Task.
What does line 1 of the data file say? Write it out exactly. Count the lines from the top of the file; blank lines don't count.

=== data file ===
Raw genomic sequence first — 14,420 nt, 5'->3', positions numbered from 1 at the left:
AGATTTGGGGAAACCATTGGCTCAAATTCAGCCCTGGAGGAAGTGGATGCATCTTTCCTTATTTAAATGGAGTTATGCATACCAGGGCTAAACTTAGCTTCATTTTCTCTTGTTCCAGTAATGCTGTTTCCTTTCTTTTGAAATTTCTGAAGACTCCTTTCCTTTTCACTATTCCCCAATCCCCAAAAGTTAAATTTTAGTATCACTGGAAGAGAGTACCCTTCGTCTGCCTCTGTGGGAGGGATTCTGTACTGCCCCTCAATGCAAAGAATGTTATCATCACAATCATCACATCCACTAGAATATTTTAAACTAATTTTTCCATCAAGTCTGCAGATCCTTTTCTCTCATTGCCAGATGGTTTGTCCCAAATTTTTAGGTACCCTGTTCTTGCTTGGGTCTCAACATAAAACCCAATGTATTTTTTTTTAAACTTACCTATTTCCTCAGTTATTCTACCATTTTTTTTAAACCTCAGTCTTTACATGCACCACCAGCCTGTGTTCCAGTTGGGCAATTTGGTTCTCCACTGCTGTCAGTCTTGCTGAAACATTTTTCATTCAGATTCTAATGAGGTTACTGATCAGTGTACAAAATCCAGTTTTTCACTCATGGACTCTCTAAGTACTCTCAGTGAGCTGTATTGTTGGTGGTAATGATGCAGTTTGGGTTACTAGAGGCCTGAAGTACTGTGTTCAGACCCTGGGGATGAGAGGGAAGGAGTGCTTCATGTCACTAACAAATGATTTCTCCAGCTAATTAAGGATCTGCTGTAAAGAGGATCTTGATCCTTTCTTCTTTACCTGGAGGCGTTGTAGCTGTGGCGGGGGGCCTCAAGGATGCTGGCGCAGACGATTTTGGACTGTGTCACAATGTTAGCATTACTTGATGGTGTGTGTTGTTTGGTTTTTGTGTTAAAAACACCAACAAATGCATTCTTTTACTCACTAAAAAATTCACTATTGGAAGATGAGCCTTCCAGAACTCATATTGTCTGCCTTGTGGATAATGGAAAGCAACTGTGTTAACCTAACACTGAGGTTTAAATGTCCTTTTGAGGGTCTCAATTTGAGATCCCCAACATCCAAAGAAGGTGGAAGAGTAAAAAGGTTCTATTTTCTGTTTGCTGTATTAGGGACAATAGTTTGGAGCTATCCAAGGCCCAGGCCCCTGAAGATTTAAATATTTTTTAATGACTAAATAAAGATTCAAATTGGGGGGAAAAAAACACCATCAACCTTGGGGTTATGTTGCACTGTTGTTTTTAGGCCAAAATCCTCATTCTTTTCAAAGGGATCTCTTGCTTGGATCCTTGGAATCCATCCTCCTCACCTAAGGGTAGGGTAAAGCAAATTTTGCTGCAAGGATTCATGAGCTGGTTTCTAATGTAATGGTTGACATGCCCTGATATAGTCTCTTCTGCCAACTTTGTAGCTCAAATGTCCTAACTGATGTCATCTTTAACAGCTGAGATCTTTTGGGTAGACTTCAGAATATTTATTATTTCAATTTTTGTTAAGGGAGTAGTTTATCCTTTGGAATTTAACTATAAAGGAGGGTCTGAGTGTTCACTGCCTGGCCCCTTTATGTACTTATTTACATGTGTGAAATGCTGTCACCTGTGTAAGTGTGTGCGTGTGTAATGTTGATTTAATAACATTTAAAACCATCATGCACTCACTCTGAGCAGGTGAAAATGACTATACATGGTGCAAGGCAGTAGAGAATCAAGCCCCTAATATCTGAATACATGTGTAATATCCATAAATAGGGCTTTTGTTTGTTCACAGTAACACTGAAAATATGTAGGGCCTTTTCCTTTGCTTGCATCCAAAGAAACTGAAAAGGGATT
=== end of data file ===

Raw genomic sequence first — 14,420 nt, 5'->3', positions numbered from 1 at the left: